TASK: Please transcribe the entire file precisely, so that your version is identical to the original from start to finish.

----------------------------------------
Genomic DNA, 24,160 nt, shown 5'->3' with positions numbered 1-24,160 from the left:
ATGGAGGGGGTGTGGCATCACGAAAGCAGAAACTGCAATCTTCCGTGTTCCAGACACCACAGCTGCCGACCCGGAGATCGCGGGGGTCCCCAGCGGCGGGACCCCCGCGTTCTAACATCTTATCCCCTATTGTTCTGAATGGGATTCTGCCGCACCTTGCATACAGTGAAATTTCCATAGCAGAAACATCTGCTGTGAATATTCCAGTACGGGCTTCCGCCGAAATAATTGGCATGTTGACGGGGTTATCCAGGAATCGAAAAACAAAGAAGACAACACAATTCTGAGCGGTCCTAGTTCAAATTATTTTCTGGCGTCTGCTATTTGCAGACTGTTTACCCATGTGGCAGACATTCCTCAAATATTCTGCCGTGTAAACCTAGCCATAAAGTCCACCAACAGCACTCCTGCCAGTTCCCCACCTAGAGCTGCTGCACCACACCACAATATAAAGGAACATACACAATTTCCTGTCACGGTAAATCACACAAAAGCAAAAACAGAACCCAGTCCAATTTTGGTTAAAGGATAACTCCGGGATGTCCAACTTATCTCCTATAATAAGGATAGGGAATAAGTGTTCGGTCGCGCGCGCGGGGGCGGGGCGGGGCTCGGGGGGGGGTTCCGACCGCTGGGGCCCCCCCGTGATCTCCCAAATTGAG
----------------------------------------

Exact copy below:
Genomic DNA, 24,160 nt, shown 5'->3' with positions numbered 1-24,160 from the left:
ATGGAGGGGGTGTGGCATCACGAAAGCAGAAACTGCAATCTTCCGTGTTCCAGACACCACAGCTGCCGACCCGGAGATCGCGGGGGTCCCCAGCGGCGGGACCCCCGCGTTCTAACATCTTATCCCCTATTGTTCTGAATGGGATTCTGCCGCACCTTGCATACAGTGAAATTTCCATAGCAGAAACATCTGCTGTGAATATTCCAGTACGGGCTTCCGCCGAAATAATTGGCATGTTGACGGGGTTATCCAGGAATCGAAAAACAAAGAAGACAACACAATTCTGAGCGGTCCTAGTTCAAATTATTTTCTGGCGTCTGCTATTTGCAGACTGTTTACCCATGTGGCAGACATTCCTCAAATATTCTGCCGTGTAAACCTAGCCATAAAGTCCACCAACAGCACTCCTGCCAGTTCCCCACCTAGAGCTGCTGCACCACACCACAATATAAAGGAACATACACAATTTCCTGTCACGGTAAATCACACAAAAGCAAAAACAGAACCCAGTCCAATTTTGGTTAAAGGATAACTCCGGGATGTCCAACTTATCTCCTATAATAAGGATAGGGAATAAGTGTTCGGTCGCGCGCGCGGGGGCGGGGCGGGGCTCGGGGGGGGGTTCCGACCGCTGGGGCCCCCCCGTGATCTCCCAAATTGAG